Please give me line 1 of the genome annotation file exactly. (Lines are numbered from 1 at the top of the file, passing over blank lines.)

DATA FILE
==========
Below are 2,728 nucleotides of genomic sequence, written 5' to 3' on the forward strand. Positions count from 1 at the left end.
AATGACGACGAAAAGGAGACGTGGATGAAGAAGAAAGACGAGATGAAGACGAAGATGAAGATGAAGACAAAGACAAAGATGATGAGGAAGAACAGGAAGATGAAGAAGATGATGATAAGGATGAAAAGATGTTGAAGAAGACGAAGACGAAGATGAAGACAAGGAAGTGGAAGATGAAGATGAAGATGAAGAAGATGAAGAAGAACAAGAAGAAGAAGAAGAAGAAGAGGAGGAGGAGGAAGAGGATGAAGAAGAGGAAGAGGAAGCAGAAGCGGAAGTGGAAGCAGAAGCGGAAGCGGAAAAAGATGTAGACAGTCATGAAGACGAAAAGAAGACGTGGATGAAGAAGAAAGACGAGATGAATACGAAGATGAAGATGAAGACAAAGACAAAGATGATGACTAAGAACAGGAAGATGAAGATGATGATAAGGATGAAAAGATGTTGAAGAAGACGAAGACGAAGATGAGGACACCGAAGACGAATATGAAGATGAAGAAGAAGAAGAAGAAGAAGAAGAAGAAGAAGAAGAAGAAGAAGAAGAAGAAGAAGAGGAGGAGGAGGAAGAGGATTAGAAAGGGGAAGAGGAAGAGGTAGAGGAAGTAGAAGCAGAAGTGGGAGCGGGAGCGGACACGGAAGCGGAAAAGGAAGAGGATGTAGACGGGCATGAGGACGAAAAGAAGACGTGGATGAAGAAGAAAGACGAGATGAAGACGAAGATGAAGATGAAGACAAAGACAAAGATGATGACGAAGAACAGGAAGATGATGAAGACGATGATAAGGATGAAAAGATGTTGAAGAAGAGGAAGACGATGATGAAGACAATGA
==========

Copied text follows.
Below are 2,728 nucleotides of genomic sequence, written 5' to 3' on the forward strand. Positions count from 1 at the left end.